June 23, 2022

Kevin Welner: How Supreme Court ruling lays groundwork for religious charter schools

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Kevin Welner, attorney and education policy scholar, wrote for Valerie Strauss’s Answer Sheet blog at the Washington Post, explaining some of the ramifications of the Supreme Court decision requiring Maine to fund private religious schools.

The Carson decision has an immediate effect only on Maine and similar town-tuitioning programs in Vermont and New Hampshire. These programs serve only a handful of students. Moreover, Roberts points out that Maine, if it does not want to fund the religious private schools, “retains a number of options: it could expand the reach of its public school system, increase the availability of transportation, provide some combination of tutoring, remote learning, and partial attendance, or even operate boarding schools of its own.” Justice Sonia Sotomayor’s dissent suggests the additional option of public schools contracting directly with private schools that agree to provide a public (nonsectarian) education, rather than setting up a school-choice program — thereby distinguishing the process from the 2002 Zelman v. Simmons-Harris precedent that relies on independent parental choice to remove Establishment Clause concerns.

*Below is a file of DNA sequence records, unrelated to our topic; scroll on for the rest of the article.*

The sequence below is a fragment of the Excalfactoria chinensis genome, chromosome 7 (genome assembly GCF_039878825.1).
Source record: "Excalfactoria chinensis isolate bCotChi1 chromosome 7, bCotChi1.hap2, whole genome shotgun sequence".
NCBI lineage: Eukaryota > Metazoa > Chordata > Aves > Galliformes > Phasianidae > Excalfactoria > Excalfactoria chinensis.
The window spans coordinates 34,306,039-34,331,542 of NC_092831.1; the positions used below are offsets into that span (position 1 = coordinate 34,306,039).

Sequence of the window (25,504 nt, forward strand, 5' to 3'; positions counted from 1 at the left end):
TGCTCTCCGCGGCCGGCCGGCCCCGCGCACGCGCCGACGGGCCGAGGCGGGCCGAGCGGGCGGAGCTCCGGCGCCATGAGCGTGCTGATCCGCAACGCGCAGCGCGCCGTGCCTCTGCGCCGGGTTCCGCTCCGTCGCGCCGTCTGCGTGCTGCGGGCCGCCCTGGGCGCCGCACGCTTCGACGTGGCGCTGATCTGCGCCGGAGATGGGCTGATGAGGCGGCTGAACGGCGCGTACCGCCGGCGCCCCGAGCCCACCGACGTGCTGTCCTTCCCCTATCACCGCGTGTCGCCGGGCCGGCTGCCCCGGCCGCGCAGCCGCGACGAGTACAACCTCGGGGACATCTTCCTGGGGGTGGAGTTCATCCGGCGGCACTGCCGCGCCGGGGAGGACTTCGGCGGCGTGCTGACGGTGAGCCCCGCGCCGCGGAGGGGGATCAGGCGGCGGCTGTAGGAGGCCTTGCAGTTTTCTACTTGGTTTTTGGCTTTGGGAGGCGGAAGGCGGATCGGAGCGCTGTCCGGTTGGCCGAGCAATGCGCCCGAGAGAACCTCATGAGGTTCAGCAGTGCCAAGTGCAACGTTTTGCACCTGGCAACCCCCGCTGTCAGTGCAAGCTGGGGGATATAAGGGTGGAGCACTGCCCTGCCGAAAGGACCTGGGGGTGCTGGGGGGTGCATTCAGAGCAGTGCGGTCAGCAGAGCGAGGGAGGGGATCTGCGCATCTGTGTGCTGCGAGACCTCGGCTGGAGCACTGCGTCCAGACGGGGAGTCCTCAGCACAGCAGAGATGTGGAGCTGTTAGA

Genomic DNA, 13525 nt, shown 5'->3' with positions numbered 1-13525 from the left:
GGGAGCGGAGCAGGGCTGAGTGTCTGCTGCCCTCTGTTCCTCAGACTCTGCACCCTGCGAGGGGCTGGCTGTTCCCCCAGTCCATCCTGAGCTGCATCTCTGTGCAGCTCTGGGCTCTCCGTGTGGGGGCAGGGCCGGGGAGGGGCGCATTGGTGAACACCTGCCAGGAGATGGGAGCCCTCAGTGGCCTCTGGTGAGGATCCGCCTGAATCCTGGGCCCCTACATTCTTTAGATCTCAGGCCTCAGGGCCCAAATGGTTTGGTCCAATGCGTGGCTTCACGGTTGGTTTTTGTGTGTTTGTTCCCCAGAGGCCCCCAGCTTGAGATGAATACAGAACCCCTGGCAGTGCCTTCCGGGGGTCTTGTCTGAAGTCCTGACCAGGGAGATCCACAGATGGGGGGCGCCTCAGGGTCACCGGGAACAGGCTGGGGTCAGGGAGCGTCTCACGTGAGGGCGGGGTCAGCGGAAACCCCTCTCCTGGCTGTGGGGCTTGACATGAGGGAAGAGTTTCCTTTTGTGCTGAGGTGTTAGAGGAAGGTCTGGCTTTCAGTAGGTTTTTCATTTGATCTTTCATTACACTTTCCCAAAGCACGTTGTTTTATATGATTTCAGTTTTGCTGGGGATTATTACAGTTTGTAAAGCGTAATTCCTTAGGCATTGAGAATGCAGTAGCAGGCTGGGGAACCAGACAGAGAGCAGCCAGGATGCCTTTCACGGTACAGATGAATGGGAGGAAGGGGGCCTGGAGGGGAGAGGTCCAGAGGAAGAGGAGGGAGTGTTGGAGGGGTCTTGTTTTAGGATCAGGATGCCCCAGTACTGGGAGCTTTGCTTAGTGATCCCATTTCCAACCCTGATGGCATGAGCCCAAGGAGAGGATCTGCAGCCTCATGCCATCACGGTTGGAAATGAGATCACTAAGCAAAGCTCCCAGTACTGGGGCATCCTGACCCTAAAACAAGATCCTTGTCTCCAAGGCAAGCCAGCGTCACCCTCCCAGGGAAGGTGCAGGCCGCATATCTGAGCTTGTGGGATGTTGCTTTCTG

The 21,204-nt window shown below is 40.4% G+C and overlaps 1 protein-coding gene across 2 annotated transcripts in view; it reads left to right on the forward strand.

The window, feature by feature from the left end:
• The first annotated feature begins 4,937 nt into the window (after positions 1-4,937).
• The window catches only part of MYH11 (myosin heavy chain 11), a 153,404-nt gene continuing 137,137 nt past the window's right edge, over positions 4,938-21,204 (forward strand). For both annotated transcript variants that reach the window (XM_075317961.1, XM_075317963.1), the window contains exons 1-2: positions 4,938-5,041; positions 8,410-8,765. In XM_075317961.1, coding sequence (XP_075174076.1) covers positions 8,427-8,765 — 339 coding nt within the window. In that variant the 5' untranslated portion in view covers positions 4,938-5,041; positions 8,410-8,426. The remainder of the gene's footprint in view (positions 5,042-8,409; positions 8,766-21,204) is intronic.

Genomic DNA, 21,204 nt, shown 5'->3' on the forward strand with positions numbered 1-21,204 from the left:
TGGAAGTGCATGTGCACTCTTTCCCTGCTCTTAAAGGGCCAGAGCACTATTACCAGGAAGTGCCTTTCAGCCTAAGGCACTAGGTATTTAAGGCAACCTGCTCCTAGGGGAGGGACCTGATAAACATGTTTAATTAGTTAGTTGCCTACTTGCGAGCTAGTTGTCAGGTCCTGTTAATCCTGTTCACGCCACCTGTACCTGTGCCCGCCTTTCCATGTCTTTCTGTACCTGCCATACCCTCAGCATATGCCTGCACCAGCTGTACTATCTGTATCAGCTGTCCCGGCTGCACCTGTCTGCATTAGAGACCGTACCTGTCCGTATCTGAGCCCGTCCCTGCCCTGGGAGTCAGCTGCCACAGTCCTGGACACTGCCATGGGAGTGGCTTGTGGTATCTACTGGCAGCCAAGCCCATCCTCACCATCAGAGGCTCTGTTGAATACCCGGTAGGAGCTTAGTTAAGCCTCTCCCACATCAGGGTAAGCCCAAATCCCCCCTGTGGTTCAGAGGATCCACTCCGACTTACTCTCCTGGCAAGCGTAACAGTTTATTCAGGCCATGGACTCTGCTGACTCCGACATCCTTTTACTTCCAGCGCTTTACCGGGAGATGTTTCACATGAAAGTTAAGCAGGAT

This suggestion from Sotomayor, however, points to a conundrum created by the court’s recent decisions. Once the state sets up a program, it must be open to all — without regard to religious status. So the direct-contracting approach puts the state in the position of picking winners from among the universe of private schools — and excluding religious schools from the eligible pool. For that reason, I don’t share the justice’s confidence that this approach would survive the current court’s scrutiny.

This brings us to charter schools, which are privately operated but publicly funded. Pursuant to the court’s recent decisions (all written by Roberts) in Trinity Lutheran Church of Columbia v. ComerEspinoza v. Montana Department of Revenue and now Carson, states will probably be forced to let churches and other religious institutions apply for charters and operate charter schools. That is, religious status probably cannot be penalized in the process of opening up new charter schools. Would a law be subject to strict scrutiny if it then requires this charter applicant to set aside its religiously motivated beliefs in running the charter school?

Put another way, must this hypothetical church run the charter school as a public school, or can it be run as a religious private school? To a large extent, the answer to the question depends on something called the state-actor doctrine.

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